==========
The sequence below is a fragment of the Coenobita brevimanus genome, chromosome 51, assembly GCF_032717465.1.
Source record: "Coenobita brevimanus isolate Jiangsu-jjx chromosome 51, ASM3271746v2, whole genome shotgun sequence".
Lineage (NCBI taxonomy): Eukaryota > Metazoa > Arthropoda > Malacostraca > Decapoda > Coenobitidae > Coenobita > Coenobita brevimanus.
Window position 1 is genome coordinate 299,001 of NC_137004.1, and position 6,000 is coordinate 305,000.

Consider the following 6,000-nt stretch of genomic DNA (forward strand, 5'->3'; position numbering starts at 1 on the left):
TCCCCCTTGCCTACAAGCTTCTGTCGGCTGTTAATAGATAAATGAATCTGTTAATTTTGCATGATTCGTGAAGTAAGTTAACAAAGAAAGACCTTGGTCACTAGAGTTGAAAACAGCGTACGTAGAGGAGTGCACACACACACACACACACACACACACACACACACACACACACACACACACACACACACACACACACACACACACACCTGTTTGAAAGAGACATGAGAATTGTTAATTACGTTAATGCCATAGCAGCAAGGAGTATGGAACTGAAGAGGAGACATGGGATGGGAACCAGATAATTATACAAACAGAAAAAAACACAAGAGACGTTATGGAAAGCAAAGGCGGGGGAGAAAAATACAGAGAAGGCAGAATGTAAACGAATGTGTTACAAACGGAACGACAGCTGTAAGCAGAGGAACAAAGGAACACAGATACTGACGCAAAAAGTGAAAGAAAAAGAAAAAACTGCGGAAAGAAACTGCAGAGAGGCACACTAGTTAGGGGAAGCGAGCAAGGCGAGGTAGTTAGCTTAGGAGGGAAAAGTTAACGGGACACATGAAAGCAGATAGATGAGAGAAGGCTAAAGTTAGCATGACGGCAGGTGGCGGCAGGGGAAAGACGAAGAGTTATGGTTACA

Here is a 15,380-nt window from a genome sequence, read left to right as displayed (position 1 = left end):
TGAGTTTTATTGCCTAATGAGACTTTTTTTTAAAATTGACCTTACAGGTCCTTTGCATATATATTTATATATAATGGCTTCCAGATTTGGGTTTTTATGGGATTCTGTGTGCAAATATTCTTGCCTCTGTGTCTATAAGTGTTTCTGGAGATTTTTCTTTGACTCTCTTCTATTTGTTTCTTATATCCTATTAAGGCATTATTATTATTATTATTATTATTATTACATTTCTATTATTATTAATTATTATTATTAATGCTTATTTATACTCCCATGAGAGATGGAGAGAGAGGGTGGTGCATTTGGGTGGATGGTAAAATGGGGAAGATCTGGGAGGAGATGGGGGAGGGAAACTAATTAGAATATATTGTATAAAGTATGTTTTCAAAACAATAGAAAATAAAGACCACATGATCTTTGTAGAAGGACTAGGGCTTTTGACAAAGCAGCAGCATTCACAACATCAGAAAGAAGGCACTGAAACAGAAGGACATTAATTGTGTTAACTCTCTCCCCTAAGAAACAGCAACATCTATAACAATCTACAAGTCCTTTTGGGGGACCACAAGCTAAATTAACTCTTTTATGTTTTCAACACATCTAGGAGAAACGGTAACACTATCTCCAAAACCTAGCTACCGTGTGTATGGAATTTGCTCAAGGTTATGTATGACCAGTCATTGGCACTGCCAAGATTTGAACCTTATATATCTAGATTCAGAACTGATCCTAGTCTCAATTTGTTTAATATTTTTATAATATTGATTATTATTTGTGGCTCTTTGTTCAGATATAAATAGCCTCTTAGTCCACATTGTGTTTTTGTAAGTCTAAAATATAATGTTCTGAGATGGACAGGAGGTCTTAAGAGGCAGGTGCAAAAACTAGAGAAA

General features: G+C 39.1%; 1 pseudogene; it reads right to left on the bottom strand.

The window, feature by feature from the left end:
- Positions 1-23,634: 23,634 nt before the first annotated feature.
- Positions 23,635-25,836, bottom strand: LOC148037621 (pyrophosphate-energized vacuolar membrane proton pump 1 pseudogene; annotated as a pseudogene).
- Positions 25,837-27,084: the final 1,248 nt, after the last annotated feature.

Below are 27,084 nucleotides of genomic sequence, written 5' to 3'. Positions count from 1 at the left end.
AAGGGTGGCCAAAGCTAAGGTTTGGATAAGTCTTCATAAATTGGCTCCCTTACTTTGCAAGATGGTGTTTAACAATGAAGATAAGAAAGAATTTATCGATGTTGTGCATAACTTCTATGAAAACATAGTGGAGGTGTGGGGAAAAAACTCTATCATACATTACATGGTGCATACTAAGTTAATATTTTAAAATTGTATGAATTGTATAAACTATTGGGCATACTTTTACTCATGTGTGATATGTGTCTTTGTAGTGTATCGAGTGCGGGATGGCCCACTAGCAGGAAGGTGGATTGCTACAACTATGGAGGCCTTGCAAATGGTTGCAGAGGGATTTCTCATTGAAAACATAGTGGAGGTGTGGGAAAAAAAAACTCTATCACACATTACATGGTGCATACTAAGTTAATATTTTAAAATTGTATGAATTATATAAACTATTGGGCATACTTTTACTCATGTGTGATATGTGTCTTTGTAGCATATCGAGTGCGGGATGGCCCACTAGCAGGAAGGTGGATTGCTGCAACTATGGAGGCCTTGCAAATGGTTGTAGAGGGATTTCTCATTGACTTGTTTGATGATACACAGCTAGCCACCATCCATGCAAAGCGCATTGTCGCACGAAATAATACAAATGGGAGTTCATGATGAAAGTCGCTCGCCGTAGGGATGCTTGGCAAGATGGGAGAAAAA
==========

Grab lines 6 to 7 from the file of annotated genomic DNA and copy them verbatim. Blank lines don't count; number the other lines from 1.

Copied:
TCCCCCTTGCCTACAAGCTTCTGTCGGCTGTTAATAGATAAATGAATCTGTTAATTTTGCATGATTCGTGAAGTAAGTTAACAAAGAAAGACCTTGGTCACTAGAGTTGAAAACAGCGTACGTAGAGGAGTGCACACACACACACACACACACACACACACACACACACACACACACACACACACACACACACACACACACACACACACCTGTTTGAAAGAGACATGAGAATTGTTAATTACGTTAATGCCATAGCAGCAAGGAGTATGGAACTGAAGAGGAGACATGGGATGGGAACCAGATAATTATACAAACAGAAAAAAACACAAGAGACGTTATGGAAAGCAAAGGCGGGGGAGAAAAATACAGAGAAGGCAGAATGTAAACGAATGTGTTACAAACGGAACGACAGCTGTAAGCAGAGGAACAAAGGAACACAGATACTGACGCAAAAAGTGAAAGAAAAAGAAAAAACTGCGGAAAGAAACTGCAGAGAGGCACACTAGTTAGGGGAAGCGAGCAAGGCGAGGTAGTTAGCTTAGGAGGGAAAAGTTAACGGGACACATGAAAGCAGATAGATGAGAGAAGGCTAAAGTTAGCATGACGGCAGGTGGCGGCAGGGGAAAGACGAAGAGTTATGGTTACA

Here is a 15,380-nt window from a genome sequence, read left to right as displayed (position 1 = left end):